Dec 3
2010

Washoku Warriors Challenge #13: Soups On! + A Giveaway!

in Giveaway, Washoku Warriors

What a crazy few months my family has had!  With all of the craziness at my house I kind of dropped the ball with the Washoku Warriors, but we’re back!  Luckily a few awesome Warriors were willing to get back into the swing of things with me.  With fall weather going strong (and moving into winter!) I have been craving soup, so I thought we could tackle some of the recipes in the soup section!  For this challenge the Warriors were challenged to choose one or more of the following soups to make:

  1. Ton-Jiru (Miso-Thickened Pork and Vegetable Soup), p.119
  2. Satsumaimo no Aka Dashi (Dark Miso Soup with Sweet Potato), p. 122
  3. Edamame no Surinagashi (Green Soybean Soup), p.132

Before I share with you what everyone made, I want to throw a giveaway out there!  Elizabeth Andoh, the author of Washoku, has a new book out!  The book is called KANSHA and is probably Andoh-san’s most gorgeous book yet.  The book demystifies Japanese vegetarian and vegan dishes.  But you don’t have to be a vegetarian or a vegan to love this book—the recipes are delicious and easy to follow and provide a fantastic way to add healthier dishes to the dinner table.  With Christmas just around the corner I’m excited to give away a copy of this gorgeous book!  Whether it’s for you or someone you know who has an interest in Japanese cuisine, this book would make a fantastic Christmas gift!  Giveaway details are at the end of the post!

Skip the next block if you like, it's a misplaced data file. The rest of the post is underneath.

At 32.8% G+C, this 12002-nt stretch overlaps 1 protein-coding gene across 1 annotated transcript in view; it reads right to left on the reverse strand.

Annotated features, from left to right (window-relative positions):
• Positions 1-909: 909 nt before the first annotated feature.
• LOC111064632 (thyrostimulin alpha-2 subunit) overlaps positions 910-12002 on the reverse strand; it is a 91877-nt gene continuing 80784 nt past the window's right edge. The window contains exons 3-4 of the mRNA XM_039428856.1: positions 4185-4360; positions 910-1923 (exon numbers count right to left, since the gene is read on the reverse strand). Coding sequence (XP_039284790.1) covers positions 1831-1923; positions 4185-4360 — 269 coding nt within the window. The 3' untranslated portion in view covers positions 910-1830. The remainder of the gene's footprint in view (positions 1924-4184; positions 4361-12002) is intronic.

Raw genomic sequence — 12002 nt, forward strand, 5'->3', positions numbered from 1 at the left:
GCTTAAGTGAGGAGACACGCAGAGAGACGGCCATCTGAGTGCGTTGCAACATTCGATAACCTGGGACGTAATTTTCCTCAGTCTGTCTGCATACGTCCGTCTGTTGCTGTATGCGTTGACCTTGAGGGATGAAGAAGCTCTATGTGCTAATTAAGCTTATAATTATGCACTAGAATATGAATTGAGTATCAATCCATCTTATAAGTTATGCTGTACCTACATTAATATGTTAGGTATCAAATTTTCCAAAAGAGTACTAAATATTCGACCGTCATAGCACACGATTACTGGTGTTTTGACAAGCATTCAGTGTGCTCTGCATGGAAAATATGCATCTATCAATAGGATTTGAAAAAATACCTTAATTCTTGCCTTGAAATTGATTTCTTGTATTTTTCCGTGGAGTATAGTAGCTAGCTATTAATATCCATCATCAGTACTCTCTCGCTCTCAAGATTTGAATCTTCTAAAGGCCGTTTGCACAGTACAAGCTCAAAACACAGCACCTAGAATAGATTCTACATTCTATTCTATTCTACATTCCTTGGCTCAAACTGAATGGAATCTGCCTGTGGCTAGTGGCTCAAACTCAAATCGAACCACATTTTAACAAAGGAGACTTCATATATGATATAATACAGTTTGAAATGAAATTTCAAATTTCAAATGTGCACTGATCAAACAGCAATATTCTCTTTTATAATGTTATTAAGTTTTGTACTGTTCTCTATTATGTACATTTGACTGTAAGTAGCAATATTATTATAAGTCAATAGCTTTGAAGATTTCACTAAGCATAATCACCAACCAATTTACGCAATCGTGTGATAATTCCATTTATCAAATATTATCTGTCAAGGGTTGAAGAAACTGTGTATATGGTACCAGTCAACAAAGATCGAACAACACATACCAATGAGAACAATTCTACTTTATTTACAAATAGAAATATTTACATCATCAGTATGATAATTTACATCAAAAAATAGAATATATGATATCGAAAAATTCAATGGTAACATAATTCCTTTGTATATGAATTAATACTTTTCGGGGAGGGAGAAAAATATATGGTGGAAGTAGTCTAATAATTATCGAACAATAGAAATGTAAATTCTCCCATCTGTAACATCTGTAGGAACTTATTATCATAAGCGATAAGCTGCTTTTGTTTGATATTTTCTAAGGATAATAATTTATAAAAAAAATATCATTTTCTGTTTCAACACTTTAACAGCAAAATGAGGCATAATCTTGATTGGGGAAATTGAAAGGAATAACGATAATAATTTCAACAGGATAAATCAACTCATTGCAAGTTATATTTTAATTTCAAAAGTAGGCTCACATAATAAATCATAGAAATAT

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Fuji Mama

Rachael of La Fuji Mama

My girls LOVE edamame, so I thought that they might like the edamame no surinagashi—a soup made from pureed green soybeans.  The soup was very easy to make and only took about 15 minutes from start to finish.  Part of the process includes simmering cooked white rice in water until the grains of rice start to lose their shape and the mixture turns into a thing porridge-like mixture.  This was pureed with the edamame and some dashi to make a beautiful green soup.  A tiny bit of miso paste helped give the soup more depth of flavor.  Although the girls didn’t like the soup as much as they like just eating edamame out of the pods, they still thought it was good!

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Tamara of nezumi

Tamara of nezumi

Potatoes, especially sweet potatoes, are great in miso broth. Moreover Satsumaimo no Aka Dashi is quick and simple, without any rare ingredients. Exactly what I currently need! My challenge was the hatcho miso. I don’t have problems with miso in general. I can even enjoy it, when it is offered to me in the early morning. But I’m mainly used to medium colored types. White miso is nice, too—it’s mild and a bit sweet. Hatcho miso though, is dark. Very dark.  The opposite of mild and sweet. I bought it once and it tasted like… well, anyway not good. The recipe says that any darker, so-called “red”, variety would work. But I decided to use the suggested one. So in a truly food ninja-ish manner I headed out to get hatcho miso a second time. And, whew, this brand wasn’t as acrid.